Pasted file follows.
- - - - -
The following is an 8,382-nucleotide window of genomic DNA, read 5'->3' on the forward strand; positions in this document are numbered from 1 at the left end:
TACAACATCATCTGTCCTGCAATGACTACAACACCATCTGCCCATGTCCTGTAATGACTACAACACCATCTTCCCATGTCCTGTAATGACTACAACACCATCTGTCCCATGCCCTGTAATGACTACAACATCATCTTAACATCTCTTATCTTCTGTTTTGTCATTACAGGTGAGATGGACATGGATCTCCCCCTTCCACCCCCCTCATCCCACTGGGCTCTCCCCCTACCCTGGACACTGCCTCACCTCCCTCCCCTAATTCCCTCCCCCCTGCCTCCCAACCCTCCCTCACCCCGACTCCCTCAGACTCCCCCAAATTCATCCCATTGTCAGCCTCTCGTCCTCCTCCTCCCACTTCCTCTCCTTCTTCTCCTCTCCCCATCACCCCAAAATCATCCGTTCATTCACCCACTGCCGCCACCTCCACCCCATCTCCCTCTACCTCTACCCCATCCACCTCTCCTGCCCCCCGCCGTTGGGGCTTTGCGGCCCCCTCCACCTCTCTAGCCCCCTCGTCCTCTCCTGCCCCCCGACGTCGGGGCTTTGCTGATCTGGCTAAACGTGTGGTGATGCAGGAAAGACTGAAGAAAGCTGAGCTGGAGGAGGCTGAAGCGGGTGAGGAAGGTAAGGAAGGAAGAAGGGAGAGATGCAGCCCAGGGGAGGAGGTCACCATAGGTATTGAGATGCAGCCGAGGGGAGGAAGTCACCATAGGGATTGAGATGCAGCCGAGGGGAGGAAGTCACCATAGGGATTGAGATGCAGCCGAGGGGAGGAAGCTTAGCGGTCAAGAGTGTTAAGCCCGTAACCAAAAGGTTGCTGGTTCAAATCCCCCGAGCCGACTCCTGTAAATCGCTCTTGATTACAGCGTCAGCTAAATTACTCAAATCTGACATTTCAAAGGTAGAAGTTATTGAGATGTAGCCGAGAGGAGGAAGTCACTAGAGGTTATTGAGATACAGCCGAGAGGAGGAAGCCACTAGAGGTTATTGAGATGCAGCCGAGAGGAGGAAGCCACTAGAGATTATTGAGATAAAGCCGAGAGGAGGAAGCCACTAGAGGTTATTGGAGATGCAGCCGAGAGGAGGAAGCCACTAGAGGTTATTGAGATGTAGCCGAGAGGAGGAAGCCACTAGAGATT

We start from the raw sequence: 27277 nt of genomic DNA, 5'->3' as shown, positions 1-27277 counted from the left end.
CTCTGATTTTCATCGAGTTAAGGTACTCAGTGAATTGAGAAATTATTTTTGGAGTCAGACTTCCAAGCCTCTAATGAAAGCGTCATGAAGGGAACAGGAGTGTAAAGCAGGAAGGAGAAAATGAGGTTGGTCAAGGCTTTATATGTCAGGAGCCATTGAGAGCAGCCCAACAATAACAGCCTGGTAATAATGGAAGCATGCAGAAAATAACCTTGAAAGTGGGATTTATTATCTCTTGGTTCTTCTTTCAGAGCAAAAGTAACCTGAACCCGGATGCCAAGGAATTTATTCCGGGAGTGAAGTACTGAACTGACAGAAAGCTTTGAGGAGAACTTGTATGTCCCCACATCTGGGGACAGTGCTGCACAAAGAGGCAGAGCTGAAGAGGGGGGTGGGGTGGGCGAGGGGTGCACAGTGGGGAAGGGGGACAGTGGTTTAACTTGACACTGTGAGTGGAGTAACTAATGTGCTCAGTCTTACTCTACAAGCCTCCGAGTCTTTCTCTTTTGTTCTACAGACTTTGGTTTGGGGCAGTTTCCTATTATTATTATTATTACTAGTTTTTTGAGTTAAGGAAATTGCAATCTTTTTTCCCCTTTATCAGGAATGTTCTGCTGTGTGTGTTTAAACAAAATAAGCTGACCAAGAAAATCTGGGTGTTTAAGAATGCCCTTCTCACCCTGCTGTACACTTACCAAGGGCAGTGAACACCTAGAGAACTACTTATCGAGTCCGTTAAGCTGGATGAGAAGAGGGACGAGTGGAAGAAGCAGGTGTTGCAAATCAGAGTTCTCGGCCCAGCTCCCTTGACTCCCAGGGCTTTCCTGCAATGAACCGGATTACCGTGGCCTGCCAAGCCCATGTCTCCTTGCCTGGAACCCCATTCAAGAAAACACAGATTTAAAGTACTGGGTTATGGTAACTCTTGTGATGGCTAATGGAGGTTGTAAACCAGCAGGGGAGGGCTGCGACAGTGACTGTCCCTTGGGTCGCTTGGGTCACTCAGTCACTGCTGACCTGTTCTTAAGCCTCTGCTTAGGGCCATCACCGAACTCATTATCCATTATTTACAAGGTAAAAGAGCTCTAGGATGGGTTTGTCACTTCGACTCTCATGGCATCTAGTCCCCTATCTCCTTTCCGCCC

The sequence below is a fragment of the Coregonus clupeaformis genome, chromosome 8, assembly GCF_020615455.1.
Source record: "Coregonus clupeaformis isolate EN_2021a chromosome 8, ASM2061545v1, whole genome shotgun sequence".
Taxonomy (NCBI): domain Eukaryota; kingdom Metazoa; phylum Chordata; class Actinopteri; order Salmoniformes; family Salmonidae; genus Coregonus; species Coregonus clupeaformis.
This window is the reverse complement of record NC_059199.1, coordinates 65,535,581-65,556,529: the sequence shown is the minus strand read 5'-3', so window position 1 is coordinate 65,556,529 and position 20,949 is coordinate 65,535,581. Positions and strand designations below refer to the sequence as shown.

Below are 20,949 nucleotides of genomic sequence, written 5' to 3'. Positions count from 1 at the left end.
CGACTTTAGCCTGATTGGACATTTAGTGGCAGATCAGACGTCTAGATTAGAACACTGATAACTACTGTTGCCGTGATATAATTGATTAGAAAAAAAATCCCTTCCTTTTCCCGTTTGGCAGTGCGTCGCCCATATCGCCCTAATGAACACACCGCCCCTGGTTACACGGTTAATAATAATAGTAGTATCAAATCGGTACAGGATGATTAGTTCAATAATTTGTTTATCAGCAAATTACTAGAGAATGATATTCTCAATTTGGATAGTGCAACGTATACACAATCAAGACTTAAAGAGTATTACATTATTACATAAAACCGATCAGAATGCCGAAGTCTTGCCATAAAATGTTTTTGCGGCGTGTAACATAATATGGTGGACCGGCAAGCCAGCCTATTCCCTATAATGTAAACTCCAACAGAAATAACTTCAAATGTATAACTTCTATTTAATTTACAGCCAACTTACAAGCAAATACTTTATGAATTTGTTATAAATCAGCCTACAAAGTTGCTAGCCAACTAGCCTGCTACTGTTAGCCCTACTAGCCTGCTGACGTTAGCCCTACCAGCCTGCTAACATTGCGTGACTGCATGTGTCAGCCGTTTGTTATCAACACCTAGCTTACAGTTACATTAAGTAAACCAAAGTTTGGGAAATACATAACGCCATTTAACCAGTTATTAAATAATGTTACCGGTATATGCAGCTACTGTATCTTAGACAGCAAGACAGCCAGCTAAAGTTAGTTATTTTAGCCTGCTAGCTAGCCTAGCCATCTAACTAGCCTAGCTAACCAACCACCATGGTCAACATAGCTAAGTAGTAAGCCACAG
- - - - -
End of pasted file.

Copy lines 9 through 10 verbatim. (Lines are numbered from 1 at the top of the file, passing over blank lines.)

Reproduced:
Below are 20,949 nucleotides of genomic sequence, written 5' to 3'. Positions count from 1 at the left end.
CGACTTTAGCCTGATTGGACATTTAGTGGCAGATCAGACGTCTAGATTAGAACACTGATAACTACTGTTGCCGTGATATAATTGATTAGAAAAAAAATCCCTTCCTTTTCCCGTTTGGCAGTGCGTCGCCCATATCGCCCTAATGAACACACCGCCCCTGGTTACACGGTTAATAATAATAGTAGTATCAAATCGGTACAGGATGATTAGTTCAATAATTTGTTTATCAGCAAATTACTAGAGAATGATATTCTCAATTTGGATAGTGCAACGTATACACAATCAAGACTTAAAGAGTATTACATTATTACATAAAACCGATCAGAATGCCGAAGTCTTGCCATAAAATGTTTTTGCGGCGTGTAACATAATATGGTGGACCGGCAAGCCAGCCTATTCCCTATAATGTAAACTCCAACAGAAATAACTTCAAATGTATAACTTCTATTTAATTTACAGCCAACTTACAAGCAAATACTTTATGAATTTGTTATAAATCAGCCTACAAAGTTGCTAGCCAACTAGCCTGCTACTGTTAGCCCTACTAGCCTGCTGACGTTAGCCCTACCAGCCTGCTAACATTGCGTGACTGCATGTGTCAGCCGTTTGTTATCAACACCTAGCTTACAGTTACATTAAGTAAACCAAAGTTTGGGAAATACATAACGCCATTTAACCAGTTATTAAATAATGTTACCGGTATATGCAGCTACTGTATCTTAGACAGCAAGACAGCCAGCTAAAGTTAGTTATTTTAGCCTGCTAGCTAGCCTAGCCATCTAACTAGCCTAGCTAACCAACCACCATGGTCAACATAGCTAAGTAGTAAGCCACAG